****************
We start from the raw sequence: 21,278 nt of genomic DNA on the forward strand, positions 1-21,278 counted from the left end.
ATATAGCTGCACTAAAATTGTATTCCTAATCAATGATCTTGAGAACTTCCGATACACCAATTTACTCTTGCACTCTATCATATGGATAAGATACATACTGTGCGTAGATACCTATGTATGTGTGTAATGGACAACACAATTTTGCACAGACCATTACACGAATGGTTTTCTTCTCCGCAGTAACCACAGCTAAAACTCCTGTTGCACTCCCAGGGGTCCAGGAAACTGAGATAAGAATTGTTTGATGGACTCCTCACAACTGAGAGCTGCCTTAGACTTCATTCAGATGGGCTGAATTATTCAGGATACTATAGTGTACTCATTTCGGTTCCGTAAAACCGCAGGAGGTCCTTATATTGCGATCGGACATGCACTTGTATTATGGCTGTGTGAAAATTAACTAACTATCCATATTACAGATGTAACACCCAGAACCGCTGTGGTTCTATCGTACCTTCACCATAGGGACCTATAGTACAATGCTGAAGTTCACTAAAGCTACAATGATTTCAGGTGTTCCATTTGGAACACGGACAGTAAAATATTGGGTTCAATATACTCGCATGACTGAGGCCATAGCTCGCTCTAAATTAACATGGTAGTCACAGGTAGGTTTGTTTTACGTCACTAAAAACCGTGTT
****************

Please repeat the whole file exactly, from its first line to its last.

We start from the raw sequence: 21,278 nt of genomic DNA on the forward strand, positions 1-21,278 counted from the left end.
ATATAGCTGCACTAAAATTGTATTCCTAATCAATGATCTTGAGAACTTCCGATACACCAATTTACTCTTGCACTCTATCATATGGATAAGATACATACTGTGCGTAGATACCTATGTATGTGTGTAATGGACAACACAATTTTGCACAGACCATTACACGAATGGTTTTCTTCTCCGCAGTAACCACAGCTAAAACTCCTGTTGCACTCCCAGGGGTCCAGGAAACTGAGATAAGAATTGTTTGATGGACTCCTCACAACTGAGAGCTGCCTTAGACTTCATTCAGATGGGCTGAATTATTCAGGATACTATAGTGTACTCATTTCGGTTCCGTAAAACCGCAGGAGGTCCTTATATTGCGATCGGACATGCACTTGTATTATGGCTGTGTGAAAATTAACTAACTATCCATATTACAGATGTAACACCCAGAACCGCTGTGGTTCTATCGTACCTTCACCATAGGGACCTATAGTACAATGCTGAAGTTCACTAAAGCTACAATGATTTCAGGTGTTCCATTTGGAACACGGACAGTAAAATATTGGGTTCAATATACTCGCATGACTGAGGCCATAGCTCGCTCTAAATTAACATGGTAGTCACAGGTAGGTTTGTTTTACGTCACTAAAAACCGTGTT